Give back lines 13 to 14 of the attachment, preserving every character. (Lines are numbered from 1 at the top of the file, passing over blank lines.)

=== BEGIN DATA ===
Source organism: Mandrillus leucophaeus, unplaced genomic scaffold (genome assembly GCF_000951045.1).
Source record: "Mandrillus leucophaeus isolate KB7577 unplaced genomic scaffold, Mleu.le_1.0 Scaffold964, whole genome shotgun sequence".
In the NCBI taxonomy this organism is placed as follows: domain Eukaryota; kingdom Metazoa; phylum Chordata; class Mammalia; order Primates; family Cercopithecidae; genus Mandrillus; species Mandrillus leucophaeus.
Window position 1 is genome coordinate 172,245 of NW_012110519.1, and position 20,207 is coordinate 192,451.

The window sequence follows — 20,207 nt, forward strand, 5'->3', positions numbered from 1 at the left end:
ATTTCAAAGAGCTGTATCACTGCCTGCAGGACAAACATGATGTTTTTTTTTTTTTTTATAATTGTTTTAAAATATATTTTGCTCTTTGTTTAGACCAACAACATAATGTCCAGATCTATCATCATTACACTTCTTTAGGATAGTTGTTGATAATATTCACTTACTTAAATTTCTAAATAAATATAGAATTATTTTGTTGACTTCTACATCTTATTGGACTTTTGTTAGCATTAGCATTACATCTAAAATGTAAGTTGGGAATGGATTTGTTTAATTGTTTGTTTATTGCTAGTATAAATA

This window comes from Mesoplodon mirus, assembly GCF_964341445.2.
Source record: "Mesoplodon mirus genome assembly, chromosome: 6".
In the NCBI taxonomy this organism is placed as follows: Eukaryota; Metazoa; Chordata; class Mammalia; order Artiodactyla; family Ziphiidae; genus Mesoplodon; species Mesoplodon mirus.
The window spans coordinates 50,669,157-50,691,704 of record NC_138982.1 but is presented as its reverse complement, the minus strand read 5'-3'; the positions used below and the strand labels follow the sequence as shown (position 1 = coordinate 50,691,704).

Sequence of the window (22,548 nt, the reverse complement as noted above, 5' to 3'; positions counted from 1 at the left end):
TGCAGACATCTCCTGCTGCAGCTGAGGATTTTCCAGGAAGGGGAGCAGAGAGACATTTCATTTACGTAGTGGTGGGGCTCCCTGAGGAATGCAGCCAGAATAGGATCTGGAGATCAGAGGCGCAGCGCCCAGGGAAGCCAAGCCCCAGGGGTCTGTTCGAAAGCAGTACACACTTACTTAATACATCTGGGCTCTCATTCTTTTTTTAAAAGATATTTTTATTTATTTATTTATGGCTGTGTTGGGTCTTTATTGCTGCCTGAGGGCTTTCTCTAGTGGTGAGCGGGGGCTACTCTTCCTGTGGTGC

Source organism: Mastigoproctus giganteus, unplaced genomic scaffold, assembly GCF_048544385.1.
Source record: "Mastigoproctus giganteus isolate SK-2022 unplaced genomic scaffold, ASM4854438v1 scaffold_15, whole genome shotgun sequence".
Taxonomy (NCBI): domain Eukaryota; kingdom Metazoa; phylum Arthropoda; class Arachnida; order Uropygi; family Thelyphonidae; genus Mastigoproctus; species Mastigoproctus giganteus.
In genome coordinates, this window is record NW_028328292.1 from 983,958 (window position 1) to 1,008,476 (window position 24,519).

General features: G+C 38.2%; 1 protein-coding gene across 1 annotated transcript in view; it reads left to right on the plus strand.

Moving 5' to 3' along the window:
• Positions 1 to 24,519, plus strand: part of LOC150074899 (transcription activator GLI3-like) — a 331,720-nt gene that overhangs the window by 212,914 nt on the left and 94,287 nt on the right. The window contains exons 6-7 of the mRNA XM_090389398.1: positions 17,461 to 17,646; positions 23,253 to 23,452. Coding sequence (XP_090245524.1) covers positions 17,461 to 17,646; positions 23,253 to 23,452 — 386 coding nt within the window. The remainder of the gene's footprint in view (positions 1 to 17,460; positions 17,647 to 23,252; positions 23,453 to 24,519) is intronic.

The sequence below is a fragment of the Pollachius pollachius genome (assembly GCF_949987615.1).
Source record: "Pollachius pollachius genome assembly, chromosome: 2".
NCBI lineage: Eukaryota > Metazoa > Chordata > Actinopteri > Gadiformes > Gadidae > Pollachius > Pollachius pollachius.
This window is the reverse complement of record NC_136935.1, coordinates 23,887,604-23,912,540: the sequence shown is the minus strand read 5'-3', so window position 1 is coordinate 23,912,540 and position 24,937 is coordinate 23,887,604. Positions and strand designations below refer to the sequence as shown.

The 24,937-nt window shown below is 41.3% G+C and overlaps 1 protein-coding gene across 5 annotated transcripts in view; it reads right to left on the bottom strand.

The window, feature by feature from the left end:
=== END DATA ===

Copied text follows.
Source organism: Mastigoproctus giganteus, unplaced genomic scaffold, assembly GCF_048544385.1.
Source record: "Mastigoproctus giganteus isolate SK-2022 unplaced genomic scaffold, ASM4854438v1 scaffold_15, whole genome shotgun sequence".